I did not go to the Rothko Chapel to pray. Even in a hushed room, I could not hope for a reflection of myself or of God. I could not safely turn from the dark canvas surrounding me to contemplate something else. Put away talk of pure plasticity and the sublime’s cosmic drama. I had entered a place where I could live for a while with myself.

Mark Rothko's No. 22 (Untitled) (photo by the Mark Rothko Foundation/ARS, Albright-Knox Art Gallery, 1961)Mark Rothko created that special place, and I have entered it again. I do not mean the building I once visited in Houston. I mean at Pace through January 7, for his “Dark Palette.” As I left, I thought back with a shock on what the age of big-time museums takes for granted. I had forgotten how art can darken the world’s mirrors to let in a stronger light. Because I wrote at such length on the occasion of a 1998 Rothko retrospective and later on Rothko in 1949, allow me to draw briefly on those two reviews, to bring you up to date, and to invite you to read more.

Critics have compared that light to the harsh northern sun. They have recalled the grand aspirations of the nineteenth-century sublime. Perhaps, but Rothko offers something more down to earth. A Romantic mirror of the eternal seems far away. These paintings hold out a darker, far more palpable kind of mirror, the clouded glass of everyday perception. Like Jackson Pollock, Rothko in his last years comes close to working in black and white.

Rothko’s discovery of a not-so-flat flatness has a lot in common with Pollock’s as well. He, too, starts doodling in signs, only to abandon them for the scale and texture of a mural. As he relies less on design and composition, he takes more seriously than ever the old metaphor of painting as mirror or window onto nature. Only now the mirror is clouded over. Now the window refracts more than it transmits or reflects. The old idea of the artist on one side and the viewer on the other goes out the window.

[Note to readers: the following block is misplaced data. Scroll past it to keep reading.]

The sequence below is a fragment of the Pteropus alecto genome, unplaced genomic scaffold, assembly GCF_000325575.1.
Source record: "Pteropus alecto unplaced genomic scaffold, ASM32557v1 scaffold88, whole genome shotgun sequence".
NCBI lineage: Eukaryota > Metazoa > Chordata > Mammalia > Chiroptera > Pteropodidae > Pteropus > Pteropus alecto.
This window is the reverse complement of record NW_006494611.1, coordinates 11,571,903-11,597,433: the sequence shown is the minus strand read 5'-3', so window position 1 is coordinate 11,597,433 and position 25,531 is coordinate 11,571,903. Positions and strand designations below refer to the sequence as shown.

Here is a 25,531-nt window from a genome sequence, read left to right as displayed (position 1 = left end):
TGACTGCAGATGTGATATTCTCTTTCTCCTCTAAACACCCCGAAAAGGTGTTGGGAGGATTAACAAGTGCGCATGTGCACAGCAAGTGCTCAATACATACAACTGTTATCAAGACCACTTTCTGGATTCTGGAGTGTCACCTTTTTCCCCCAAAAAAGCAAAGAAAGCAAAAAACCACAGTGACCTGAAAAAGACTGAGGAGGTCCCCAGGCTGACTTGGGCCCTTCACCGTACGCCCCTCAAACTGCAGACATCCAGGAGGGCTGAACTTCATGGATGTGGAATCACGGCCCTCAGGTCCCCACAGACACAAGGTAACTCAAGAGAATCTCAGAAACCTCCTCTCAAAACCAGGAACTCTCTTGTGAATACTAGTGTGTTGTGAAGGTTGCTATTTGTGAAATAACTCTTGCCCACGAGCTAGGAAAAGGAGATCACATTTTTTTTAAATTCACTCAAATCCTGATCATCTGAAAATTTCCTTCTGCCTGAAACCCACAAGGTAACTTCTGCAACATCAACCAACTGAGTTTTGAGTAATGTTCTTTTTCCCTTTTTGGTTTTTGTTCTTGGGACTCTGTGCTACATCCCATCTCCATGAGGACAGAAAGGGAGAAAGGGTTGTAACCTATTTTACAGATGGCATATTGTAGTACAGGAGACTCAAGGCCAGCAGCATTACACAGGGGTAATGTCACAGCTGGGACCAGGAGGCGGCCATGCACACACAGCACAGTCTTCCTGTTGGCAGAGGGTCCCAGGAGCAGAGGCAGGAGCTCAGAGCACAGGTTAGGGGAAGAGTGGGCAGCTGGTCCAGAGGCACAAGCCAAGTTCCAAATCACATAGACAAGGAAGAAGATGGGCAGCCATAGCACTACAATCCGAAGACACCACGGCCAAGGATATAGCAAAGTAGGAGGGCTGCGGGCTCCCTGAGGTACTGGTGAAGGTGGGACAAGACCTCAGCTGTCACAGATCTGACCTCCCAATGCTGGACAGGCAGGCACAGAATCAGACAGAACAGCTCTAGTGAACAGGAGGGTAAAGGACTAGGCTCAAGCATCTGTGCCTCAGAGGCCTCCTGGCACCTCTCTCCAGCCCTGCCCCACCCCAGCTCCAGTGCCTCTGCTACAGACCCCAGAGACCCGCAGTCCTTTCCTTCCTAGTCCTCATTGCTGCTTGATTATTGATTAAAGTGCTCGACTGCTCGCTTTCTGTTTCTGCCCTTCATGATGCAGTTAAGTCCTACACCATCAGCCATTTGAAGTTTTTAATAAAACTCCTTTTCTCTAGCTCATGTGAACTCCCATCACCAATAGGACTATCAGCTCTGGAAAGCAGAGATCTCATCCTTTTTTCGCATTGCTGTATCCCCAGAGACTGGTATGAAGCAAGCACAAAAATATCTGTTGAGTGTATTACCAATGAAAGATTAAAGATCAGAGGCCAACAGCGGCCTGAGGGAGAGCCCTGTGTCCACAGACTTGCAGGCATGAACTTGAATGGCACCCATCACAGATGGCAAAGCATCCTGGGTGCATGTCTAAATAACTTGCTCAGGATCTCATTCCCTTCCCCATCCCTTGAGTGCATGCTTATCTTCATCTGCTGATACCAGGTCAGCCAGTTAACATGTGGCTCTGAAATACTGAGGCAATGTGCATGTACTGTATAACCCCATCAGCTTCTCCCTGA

Pace picks up Rothko at his darkest, but nothing is really black and white. “Dark Palette” achieves a blockbuster with just twenty paintings, drawing on museums, private collectors, and the artist’s family and estate. So long after his New York retrospective, is there anything left to learn? Maybe not—not from painting all about looking without insisting on seeing oneself or him. The organizers go so far as to dismiss reducing his late paintings to his failing health, failing marriage, darkening mood, and coming suicide. They do, after all, begin a good twelve years before his death in 1970.

Perhaps, although I would have to forget the joy of his brighter colors along with the deeper elation of the darkness. More to the point, the show goes beyond black and white with its sheer variety. When you think of Rothko, do you think of something like a formula, with two rectangles against a fixed color, on a canvas two or three times as tall as it is wide? So what happens when he turns from the long horizontal of his unfinished mural for the Seagram Building to an unexpected tall, narrow vertical? What happens when he adopts a single rectangle, three rectangles, or slim dividers—or, like Ad Reinhardt, black on black? He keeps experimenting, but without the idea of progress toward a given endpoint.

One can linger over his technique—canvas stained with pigment and binder, then overlaid by thin layers of oil or, occasionally, acrylic. The layers may seem to merge with the underlying color or add up to a thicker slab of black. Most often, a dark tone overlays a more richly colored field, in Rothko’s familiar dark red or purple. At least once, though, the topmost layers run to loose brushwork and an electric blue. Do not even ask what comes next, and do not ask whether to call it black or color. Beware of darkness, and look again.

Read more or read more here, in two feature-length articles on this site.